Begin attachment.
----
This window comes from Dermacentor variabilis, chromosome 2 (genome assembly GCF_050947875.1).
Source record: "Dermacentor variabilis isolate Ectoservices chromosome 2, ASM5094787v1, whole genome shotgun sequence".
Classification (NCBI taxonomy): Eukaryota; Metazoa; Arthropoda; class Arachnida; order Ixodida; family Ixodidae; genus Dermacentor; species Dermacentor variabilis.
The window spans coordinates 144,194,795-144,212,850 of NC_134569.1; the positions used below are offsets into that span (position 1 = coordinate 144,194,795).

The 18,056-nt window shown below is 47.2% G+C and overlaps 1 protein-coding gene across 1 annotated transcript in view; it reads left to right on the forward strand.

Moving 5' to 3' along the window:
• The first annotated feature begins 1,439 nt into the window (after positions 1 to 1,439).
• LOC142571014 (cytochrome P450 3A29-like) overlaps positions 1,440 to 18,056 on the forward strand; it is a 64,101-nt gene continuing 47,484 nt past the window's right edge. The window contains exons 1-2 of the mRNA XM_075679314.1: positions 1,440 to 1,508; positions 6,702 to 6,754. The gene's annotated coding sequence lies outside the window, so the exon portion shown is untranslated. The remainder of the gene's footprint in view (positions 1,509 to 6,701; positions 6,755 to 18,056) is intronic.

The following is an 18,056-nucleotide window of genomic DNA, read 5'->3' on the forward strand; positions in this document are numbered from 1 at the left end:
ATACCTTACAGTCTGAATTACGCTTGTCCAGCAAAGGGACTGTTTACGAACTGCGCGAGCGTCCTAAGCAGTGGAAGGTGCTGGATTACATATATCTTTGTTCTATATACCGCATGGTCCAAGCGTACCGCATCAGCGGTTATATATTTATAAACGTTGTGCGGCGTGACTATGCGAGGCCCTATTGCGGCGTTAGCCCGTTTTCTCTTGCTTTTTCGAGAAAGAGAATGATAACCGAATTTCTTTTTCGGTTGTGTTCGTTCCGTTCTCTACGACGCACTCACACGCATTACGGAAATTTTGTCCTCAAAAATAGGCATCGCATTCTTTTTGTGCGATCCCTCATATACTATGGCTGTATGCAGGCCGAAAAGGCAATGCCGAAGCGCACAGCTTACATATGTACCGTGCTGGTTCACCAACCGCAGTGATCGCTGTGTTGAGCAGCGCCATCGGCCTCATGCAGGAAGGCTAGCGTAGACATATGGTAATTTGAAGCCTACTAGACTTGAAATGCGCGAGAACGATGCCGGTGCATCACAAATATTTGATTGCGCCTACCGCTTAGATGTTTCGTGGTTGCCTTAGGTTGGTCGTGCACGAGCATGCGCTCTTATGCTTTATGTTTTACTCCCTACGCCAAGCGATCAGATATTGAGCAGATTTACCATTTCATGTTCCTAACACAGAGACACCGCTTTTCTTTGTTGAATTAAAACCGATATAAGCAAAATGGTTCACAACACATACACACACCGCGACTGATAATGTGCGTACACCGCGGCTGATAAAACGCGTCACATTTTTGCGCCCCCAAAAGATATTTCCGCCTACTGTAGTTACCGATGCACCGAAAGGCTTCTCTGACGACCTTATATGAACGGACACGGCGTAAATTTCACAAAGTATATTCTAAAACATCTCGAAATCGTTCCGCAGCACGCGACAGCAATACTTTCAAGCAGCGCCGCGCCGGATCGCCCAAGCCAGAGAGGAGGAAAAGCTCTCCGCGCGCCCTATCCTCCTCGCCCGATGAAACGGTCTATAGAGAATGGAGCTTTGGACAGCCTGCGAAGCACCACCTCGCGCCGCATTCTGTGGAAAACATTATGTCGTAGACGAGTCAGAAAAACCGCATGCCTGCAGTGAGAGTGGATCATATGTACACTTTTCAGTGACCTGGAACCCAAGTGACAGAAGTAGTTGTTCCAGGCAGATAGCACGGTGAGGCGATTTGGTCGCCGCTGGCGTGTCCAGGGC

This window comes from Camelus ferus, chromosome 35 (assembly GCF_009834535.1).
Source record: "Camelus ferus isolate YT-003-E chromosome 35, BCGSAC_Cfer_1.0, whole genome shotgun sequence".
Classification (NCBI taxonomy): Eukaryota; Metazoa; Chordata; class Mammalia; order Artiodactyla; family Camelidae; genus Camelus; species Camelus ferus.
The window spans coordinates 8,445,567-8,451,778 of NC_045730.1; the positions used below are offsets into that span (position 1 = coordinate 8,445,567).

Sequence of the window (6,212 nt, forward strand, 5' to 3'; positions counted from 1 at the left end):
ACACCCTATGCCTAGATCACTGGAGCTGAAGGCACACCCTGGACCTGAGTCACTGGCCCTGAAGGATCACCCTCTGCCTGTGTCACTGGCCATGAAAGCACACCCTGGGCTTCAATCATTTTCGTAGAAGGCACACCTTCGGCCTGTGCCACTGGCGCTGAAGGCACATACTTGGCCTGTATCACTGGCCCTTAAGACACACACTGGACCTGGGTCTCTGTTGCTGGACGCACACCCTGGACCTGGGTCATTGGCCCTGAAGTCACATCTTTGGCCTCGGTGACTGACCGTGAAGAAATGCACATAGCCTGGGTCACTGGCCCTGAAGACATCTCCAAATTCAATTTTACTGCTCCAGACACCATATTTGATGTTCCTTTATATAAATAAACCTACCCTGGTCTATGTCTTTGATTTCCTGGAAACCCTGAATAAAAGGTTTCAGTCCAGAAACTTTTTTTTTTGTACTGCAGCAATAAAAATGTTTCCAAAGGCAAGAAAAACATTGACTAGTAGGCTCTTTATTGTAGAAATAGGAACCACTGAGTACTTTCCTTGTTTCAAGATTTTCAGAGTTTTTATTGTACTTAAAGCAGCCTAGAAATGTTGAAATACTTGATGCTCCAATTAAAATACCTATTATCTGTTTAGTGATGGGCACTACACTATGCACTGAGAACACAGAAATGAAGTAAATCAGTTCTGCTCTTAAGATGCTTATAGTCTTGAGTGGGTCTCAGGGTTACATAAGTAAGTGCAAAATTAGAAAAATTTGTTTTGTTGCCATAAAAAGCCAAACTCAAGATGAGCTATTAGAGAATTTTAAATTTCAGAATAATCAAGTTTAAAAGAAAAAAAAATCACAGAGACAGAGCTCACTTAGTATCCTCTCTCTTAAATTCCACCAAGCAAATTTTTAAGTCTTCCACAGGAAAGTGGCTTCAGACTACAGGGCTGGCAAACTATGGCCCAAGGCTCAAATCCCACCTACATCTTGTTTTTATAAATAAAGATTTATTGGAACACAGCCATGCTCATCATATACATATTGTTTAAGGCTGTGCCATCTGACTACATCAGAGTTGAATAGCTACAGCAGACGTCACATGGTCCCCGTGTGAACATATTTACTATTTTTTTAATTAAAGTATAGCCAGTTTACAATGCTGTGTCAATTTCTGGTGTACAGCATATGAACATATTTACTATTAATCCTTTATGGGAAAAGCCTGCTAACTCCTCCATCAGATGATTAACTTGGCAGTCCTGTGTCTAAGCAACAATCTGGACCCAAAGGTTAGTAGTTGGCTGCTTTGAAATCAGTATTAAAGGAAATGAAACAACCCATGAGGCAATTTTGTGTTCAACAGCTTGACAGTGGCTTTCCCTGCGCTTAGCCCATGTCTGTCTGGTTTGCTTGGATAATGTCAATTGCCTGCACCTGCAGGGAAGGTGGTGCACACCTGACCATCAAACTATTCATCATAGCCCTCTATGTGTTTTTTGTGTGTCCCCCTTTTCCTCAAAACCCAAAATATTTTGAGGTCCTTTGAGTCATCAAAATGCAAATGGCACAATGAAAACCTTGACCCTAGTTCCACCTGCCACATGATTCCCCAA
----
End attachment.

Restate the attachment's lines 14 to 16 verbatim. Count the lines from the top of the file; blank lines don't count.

The window spans coordinates 8,445,567-8,451,778 of NC_045730.1; the positions used below are offsets into that span (position 1 = coordinate 8,445,567).

Sequence of the window (6,212 nt, forward strand, 5' to 3'; positions counted from 1 at the left end):
ACACCCTATGCCTAGATCACTGGAGCTGAAGGCACACCCTGGACCTGAGTCACTGGCCCTGAAGGATCACCCTCTGCCTGTGTCACTGGCCATGAAAGCACACCCTGGGCTTCAATCATTTTCGTAGAAGGCACACCTTCGGCCTGTGCCACTGGCGCTGAAGGCACATACTTGGCCTGTATCACTGGCCCTTAAGACACACACTGGACCTGGGTCTCTGTTGCTGGACGCACACCCTGGACCTGGGTCATTGGCCCTGAAGTCACATCTTTGGCCTCGGTGACTGACCGTGAAGAAATGCACATAGCCTGGGTCACTGGCCCTGAAGACATCTCCAAATTCAATTTTACTGCTCCAGACACCATATTTGATGTTCCTTTATATAAATAAACCTACCCTGGTCTATGTCTTTGATTTCCTGGAAACCCTGAATAAAAGGTTTCAGTCCAGAAACTTTTTTTTTTGTACTGCAGCAATAAAAATGTTTCCAAAGGCAAGAAAAACATTGACTAGTAGGCTCTTTATTGTAGAAATAGGAACCACTGAGTACTTTCCTTGTTTCAAGATTTTCAGAGTTTTTATTGTACTTAAAGCAGCCTAGAAATGTTGAAATACTTGATGCTCCAATTAAAATACCTATTATCTGTTTAGTGATGGGCACTACACTATGCACTGAGAACACAGAAATGAAGTAAATCAGTTCTGCTCTTAAGATGCTTATAGTCTTGAGTGGGTCTCAGGGTTACATAAGTAAGTGCAAAATTAGAAAAATTTGTTTTGTTGCCATAAAAAGCCAAACTCAAGATGAGCTATTAGAGAATTTTAAATTTCAGAATAATCAAGTTTAAAAGAAAAAAAAATCACAGAGACAGAGCTCACTTAGTATCCTCTCTCTTAAATTCCACCAAGCAAATTTTTAAGTCTTCCACAGGAAAGTGGCTTCAGACTACAGGGCTGGCAAACTATGGCCCAAGGCTCAAATCCCACCTACATCTTGTTTTTATAAATAAAGATTTATTGGAACACAGCCATGCTCATCATATACATATTGTTTAAGGCTGTGCCATCTGACTACATCAGAGTTGAATAGCTACAGCAGACGTCACATGGTCCCCGTGTGAACATATTTACTATTTTTTTAATTAAAGTATAGCCAGTTTACAATGCTGTGTCAATTTCTGGTGTACAGCATATGAACATATTTACTATTAATCCTTTATGGGAAAAGCCTGCTAACTCCTCCATCAGATGATTAACTTGGCAGTCCTGTGTCTAAGCAACAATCTGGACCCAAAGGTTAGTAGTTGGCTGCTTTGAAATCAGTATTAAAGGAAATGAAACAACCCATGAGGCAATTTTGTGTTCAACAGCTTGACAGTGGCTTTCCCTGCGCTTAGCCCATGTCTGTCTGGTTTGCTTGGATAATGTCAATTGCCTGCACCTGCAGGGAAGGTGGTGCACACCTGACCATCAAACTATTCATCATAGCCCTCTATGTGTTTTTTGTGTGTCCCCCTTTTCCTCAAAACCCAAAATATTTTGAGGTCCTTTGAGTCATCAAAATGCAAATGGCACAATGAAAACCTTGACCCTAGTTCCACCTGCCACATGATTCCCCAA